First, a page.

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I have a database table (sqlite) containing items that form a tree hierarchy. Each item has an id field (for itself) and a parentId for its parent. Now given an item, I must retrieve the whole chain from the root to the item.

Basically the algorithm in pseudocode looks like:

  1. cursor is item
  2. retrieve parentItem for cursor by parentId
  3. if parentItem is not rootItem, then cursor = parentItem and goto 2.

So I have to perform an SQL SELECT query for each item.

Is it possible to retrieve the whole chain rootItem -> ... -> item by performing only one SQL query?

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3 Answers 3

There are lots of creative ways of organizing hierarchial data in a database, but consistently I find it easiest bring back the data in non-hierarchial format, then match up parent and child records programmatically.

Total amount of effort: 1 query + 1 programmatic pass through your dataset to create the hierarchy.


Alternative approach:

I've used this method in the past with limited success. You can store the path of each item in your tree using a varchar(max) column as follows:

ID    ParentID    Path
--    --------    ----
1     null        1/
2     1           1/2/
3     null        3/
4     2           1/2/4/
5     4           1/2/4/5/
6     null        6/
7     5           1/2/4/5/7/
9     5           1/2/4/5/9/

From that point, getting all of the nodes under ID = 5 is a very simple:

SELECT *
FROM table
WHERE Path like (SELECT Path FROM Table WHERE ID = 5) + '%'
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Nice technique, I would +1 it but I'm out of votes for a couple hours. Why do you say limited success tho? –  Alix Axel Aug 26 '09 at 16:51
    
Why not just SELECT * FROM table WHERE Path LIKE '%/5/%'; ? –  Alix Axel Aug 26 '09 at 16:55
    
@eyze: sure, that could work too :) But, in almost all database implementations, the database can't use indexes on like expressions which begin with a wildcard character. See the SQLite documentation (sqlite.org/optoverview.html): "Terms that are composed of the LIKE or GLOB operator can sometimes be used to constrain indices. There are many conditions on this use: [...] The right-hand side of the LIKE or GLOB must be a string literal that does not begin with a wildcard character". I'm not sure that my code above would use indices eithers since its not a string literal. YMMV. –  Juliet Aug 26 '09 at 17:17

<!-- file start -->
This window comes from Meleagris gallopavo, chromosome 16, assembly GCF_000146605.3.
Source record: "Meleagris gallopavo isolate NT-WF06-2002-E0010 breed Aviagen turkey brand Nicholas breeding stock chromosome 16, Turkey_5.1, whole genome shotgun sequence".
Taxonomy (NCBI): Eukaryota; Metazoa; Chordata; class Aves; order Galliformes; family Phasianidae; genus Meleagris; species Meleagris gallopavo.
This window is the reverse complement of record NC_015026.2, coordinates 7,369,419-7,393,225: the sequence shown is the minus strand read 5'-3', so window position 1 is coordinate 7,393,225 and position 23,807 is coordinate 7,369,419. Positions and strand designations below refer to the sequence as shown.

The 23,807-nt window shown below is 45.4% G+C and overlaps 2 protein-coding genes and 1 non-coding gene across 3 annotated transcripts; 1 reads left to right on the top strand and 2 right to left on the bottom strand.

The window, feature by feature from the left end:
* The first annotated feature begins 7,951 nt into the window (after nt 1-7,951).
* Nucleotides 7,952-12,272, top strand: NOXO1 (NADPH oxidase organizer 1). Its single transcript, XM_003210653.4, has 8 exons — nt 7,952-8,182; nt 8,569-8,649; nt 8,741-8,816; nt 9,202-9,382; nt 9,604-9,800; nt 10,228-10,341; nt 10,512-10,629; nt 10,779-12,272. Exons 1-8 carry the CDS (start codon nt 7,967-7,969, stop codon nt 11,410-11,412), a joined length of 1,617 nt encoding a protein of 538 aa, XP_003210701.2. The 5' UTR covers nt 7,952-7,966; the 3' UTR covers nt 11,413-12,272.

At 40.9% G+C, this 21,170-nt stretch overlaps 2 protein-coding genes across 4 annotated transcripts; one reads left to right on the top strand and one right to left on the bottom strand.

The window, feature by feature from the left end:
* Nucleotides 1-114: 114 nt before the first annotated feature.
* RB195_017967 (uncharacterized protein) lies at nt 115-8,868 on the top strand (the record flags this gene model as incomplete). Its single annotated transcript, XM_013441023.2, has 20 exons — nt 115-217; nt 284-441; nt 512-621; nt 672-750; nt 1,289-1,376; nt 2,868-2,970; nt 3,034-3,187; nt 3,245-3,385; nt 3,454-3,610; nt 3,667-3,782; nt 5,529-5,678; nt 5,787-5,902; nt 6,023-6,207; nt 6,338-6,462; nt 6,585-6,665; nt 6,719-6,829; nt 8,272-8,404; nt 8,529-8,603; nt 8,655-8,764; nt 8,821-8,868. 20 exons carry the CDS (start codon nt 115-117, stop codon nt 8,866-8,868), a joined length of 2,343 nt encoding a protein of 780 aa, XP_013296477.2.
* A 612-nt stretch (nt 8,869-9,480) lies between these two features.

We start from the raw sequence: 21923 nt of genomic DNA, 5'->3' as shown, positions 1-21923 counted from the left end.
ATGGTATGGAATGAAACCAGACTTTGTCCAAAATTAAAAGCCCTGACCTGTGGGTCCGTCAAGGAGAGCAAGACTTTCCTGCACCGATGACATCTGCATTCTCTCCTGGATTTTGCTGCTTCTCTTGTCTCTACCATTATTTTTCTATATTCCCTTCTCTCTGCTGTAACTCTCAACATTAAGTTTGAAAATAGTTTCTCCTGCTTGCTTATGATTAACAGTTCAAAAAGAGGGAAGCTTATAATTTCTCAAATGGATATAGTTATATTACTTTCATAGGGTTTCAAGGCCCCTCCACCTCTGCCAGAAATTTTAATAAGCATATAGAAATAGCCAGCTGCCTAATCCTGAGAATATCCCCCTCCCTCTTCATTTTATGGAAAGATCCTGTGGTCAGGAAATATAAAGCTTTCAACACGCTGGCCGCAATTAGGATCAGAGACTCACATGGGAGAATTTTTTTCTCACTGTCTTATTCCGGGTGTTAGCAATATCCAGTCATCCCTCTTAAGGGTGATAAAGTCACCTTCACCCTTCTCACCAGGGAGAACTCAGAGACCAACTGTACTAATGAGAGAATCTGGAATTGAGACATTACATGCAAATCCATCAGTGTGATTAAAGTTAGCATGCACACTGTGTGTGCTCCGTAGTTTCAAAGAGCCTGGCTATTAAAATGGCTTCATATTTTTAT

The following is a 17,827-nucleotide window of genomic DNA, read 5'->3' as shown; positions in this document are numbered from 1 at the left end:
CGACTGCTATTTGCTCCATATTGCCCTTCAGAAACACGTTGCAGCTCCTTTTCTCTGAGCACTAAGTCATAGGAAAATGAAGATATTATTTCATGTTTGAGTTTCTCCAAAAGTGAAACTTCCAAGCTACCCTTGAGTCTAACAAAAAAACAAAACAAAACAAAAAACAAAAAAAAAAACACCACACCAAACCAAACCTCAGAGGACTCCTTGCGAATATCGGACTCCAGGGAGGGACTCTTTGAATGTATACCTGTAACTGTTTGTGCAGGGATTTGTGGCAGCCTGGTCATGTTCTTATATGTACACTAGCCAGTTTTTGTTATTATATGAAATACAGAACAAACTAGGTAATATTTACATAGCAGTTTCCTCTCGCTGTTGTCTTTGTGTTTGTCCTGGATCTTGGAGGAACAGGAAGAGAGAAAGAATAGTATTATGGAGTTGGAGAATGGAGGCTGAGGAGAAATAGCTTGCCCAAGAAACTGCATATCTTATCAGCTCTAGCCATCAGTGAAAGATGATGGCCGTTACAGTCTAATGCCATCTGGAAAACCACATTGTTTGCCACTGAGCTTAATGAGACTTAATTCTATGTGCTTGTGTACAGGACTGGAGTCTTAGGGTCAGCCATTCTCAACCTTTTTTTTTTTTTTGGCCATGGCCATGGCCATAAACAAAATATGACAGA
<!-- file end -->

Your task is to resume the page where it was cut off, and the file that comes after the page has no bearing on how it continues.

@eyze: maybe the phrase "limited success" isn't the best verbiage. I've used the technique on small personal projects, but never really tried it out on big tables or deep hierarchies. Still worth experimenting with some more, however :) –  Juliet Aug 26 '09 at 17:25

Not with ANSI standard SQL it isn't, no. Well, that's not strictly true. You can do left outer joins and put in enough to cover the likely maximum depth but unless you restrain the max depth and include that many joins, it won't always work.

If your set of rows is sufficiently small (say less than 1000), just retrieve them all and then figure it out. It'll be faster than single read traversals in all likelihood.

You could batch the parent traversal. Have a query like:

SELECT t1.id id1, t1.parent parent1,
       t2.id id2, t2.parent parent2,
       t3.id id3, t3.parent parent3,
       t4.id id4, t4.parent parent4,
       t5.id id5, t5.parent parent5
FROM mytable t1
LEFT OUTER JOIN mytable t2 ON t1.parent = t2.id
LEFT OUTER JOIN mytable t3 ON t2.parent = t3.id
LEFT OUTER JOIN mytable t4 ON t3.parent = t4.id
LEFT OUTER JOIN mytable t5 ON t4.parent = t5.id
WHERE t1.id = 1234

and extend it to whatever number you want. If the last retrieved parent isn't null you aren't at the top of the tree yet so run the query again. This way you should hopefully reduce it to 1-2 roundtrips.

Other than that you could look at ways of encoding that data in the ID. This isn't recommended but if you limit, say, each node to having 100 children you could say that node with an ID 10030711 has path of 10 -> 03 -> 07 -> 11. That of course has other problems (like max ID length) and of course it's hacky.

It's also worth noting that there are two basic models for hierarchical data in SQL. Adjacency lists and nested sets. Your way (which is pretty common) is an adjacency set. Nested sets wouldn't really help with this situation though and they are complicated to do inserts on.

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Unfortunately my set of rows is reasonably big and is even constantly growing. –  JS_is_bad Aug 26 '09 at 15:33

are you able to change the table structure? Looks like storing left and right nodes would be easier to work with than storing just a parent because then a single select is possible. See the following links:

http://www.mail-archive.com/sqlite-users@sqlite.org/msg23867.html

http://weblogs.asp.net/aghausman/archive/2009/03/16/storing-retrieving-hierarchical-data-in-sql-server-database.aspx (this is SQLServer, but they have a diagram that might help.)

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